A hot, dry day in Washington. (Brian Swogger)

Remember May and June, and all of the torrential rain? Ellicott City catastrophically flooding for the second time in two years, and Frederick overflowing with water? That is absolutely over now. Seemingly overnight, two months of often-unfathomable rainfall ceded to sunny, hot days and parched lawns.

Since June 27, the last day of rain, Washington has received zero measurable precipitation, as measured at Reagan National Airport. That’s 14 days in a row, and it’s really strange — especially since the season that’s supposed to deliver afternoon showers and thunderstorms like clockwork is not yet over.

“This stretch we are in now is about as dry as it gets this time of year” in Washington, according to Ian Livingston, our local climate guru. He’s specifically taking into account the fact that we’re still in the peak of summer thunderstorm season.

Going beyond “strange” and getting a little more technical, Washington is in a “flash drought” — a short period of high temperatures and rapidly decreasing soil moisture. There are two kinds of flash droughts: those caused by heat waves and the ones caused by lack of rainfall.

Washington’s flash drought is both. Not only has it not rained for two weeks, but temperatures also soared into the upper 90s during the first week of July. The heat index spiked to 110 degrees. Temperatures didn’t drop below 80 degrees for 111 hours — the capital’s fourth-longest stretch on record.

So yes, it hasn’t rained in a while. But the extreme heat has also been leeching moisture out of the ground at the same time.

“I’ve seen pictures in the Metro of ground cracking where it’s so dry,” said Jason Elliott, a hydrologist at the National Weather Service in Sterling, Va.

Elliott said it’s not super uncommon to have a two-week period in the summer with no rain — “We just happen to be in an area that’s missed everything” — but the swing from one extreme to the other is strange.

“It’s weird to have a relatively short-term surplus and then a short-term nothing,” Elliott said.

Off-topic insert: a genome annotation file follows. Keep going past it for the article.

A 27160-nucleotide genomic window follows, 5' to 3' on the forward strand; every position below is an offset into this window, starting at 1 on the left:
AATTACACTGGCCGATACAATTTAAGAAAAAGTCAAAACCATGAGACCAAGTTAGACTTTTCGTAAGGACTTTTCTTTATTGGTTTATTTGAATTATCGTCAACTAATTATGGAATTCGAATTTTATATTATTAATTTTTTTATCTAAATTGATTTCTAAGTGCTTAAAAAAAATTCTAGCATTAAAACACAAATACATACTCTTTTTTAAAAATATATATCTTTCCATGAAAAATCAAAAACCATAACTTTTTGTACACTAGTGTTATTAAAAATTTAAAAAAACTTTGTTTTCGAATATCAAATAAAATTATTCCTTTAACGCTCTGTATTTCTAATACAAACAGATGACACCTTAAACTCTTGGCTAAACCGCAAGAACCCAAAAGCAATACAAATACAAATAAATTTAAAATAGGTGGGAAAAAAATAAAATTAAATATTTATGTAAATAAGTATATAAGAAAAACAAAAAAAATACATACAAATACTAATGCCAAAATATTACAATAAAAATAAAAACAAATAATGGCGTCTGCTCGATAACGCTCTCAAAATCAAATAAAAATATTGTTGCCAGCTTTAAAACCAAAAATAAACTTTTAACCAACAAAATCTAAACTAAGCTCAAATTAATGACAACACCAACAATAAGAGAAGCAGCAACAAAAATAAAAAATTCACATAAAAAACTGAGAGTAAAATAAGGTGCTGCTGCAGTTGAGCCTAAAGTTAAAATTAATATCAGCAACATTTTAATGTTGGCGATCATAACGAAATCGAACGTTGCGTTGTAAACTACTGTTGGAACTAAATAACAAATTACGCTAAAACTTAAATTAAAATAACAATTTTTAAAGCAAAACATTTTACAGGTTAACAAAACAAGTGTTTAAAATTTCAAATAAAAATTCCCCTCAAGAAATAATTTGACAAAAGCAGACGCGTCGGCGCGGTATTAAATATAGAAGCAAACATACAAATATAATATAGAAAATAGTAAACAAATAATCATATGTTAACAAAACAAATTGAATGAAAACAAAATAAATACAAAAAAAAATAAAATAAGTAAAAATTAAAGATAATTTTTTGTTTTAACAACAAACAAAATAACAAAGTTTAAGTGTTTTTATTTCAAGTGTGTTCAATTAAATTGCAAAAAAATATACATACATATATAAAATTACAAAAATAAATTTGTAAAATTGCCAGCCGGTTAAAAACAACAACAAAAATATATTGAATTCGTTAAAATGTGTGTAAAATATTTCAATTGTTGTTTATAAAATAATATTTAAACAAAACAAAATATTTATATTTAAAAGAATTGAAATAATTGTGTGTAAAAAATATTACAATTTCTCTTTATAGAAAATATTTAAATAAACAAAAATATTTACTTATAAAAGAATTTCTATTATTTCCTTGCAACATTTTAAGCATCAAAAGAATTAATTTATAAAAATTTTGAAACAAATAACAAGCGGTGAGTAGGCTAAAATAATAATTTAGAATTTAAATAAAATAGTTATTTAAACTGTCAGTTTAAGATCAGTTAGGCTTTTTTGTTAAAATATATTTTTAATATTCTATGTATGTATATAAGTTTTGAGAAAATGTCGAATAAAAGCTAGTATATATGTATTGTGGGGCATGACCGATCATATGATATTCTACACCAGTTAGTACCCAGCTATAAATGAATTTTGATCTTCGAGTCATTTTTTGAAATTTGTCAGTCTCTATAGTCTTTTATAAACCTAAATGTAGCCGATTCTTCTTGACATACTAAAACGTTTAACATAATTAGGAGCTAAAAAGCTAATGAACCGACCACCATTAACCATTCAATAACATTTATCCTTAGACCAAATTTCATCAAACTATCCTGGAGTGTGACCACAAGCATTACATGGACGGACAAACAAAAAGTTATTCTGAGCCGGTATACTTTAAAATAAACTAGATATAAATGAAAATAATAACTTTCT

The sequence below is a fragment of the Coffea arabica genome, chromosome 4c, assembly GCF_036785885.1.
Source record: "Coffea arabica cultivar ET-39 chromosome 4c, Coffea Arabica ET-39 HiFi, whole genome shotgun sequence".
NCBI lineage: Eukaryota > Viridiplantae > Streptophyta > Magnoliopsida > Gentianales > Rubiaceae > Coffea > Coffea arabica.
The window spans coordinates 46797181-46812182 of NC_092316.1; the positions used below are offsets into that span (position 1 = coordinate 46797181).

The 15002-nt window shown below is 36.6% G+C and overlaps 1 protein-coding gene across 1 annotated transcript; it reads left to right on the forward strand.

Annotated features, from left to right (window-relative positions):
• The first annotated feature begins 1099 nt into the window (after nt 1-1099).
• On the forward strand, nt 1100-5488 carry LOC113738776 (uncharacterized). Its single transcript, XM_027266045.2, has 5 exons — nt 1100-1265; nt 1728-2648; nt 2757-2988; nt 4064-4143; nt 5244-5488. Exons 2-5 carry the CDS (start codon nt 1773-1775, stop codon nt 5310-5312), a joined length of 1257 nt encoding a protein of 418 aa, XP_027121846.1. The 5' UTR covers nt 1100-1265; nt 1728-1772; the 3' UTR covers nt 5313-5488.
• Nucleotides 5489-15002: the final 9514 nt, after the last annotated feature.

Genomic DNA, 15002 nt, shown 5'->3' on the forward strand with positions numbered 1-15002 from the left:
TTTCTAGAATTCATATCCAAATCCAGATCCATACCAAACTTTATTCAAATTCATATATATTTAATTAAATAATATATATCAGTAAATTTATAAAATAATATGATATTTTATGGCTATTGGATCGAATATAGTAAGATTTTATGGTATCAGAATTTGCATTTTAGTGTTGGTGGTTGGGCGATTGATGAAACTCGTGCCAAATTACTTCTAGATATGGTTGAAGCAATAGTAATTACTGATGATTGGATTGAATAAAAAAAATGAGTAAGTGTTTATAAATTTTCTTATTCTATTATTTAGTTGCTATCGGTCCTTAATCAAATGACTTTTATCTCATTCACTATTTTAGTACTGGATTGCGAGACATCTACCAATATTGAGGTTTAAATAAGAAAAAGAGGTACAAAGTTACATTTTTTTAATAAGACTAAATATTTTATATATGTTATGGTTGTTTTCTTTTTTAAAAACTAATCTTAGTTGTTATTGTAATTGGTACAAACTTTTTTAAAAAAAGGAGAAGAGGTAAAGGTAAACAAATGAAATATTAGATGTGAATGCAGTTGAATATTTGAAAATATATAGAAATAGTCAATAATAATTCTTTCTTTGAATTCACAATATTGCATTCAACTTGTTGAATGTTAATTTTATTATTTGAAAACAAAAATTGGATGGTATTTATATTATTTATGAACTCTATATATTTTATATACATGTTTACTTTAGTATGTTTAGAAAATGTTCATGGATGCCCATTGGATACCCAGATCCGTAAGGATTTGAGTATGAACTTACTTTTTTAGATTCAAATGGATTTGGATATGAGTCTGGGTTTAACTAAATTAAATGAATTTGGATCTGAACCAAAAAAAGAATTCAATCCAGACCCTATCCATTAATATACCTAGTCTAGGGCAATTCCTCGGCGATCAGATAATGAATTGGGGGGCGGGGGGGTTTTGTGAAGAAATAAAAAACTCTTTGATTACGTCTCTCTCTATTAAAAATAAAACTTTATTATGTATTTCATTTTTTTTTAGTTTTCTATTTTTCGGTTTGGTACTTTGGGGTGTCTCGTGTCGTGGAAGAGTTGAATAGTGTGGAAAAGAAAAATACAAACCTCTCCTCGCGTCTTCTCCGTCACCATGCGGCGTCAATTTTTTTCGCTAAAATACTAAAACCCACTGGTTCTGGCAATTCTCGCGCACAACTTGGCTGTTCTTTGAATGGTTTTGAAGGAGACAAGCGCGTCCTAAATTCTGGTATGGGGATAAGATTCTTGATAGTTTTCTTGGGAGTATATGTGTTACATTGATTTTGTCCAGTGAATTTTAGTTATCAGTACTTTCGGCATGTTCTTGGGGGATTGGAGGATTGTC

The longest Washington has ever gone in the summer months of June through August without measurable rainfall was 25 days in 1995, ending Aug. 31. But that streak carried through Sept. 8, for a total of 33 rain-free days.

There was also a streak in 1988 that is comparable with this one in terms of timing. It didn’t rain between June 18 and July 10 that year.

Because of the incredible rainfall in May and June, Washington is still in a surplus on the year. We’d have to go without rain until Aug. 18 for a deficit to begin. In that respect, things are still pretty good. Deep soil moisture is still above average, especially west of the Beltway. But shallow soil moisture — the kind that matters for your lawn and garden — is below normal and dropping every day we don’t get any rain.

Rain is far from certain over the next week. There’s a very slight chance Washington will get hit with a shower or weak thunderstorm Thursday afternoon. The weekend is looking increasingly dry, and the next chance of rain is Monday or Tuesday, when a cold front comes through, and with each passing day, that front seems to get drier and drier in the forecast.

Beyond that, we will have to wait until late next week, at which point Washington could be closing in on its longest streak of rain-free days during the summer.

Capital Weather Gang’s Ian Livingston and Meriel Carney contributed to this report.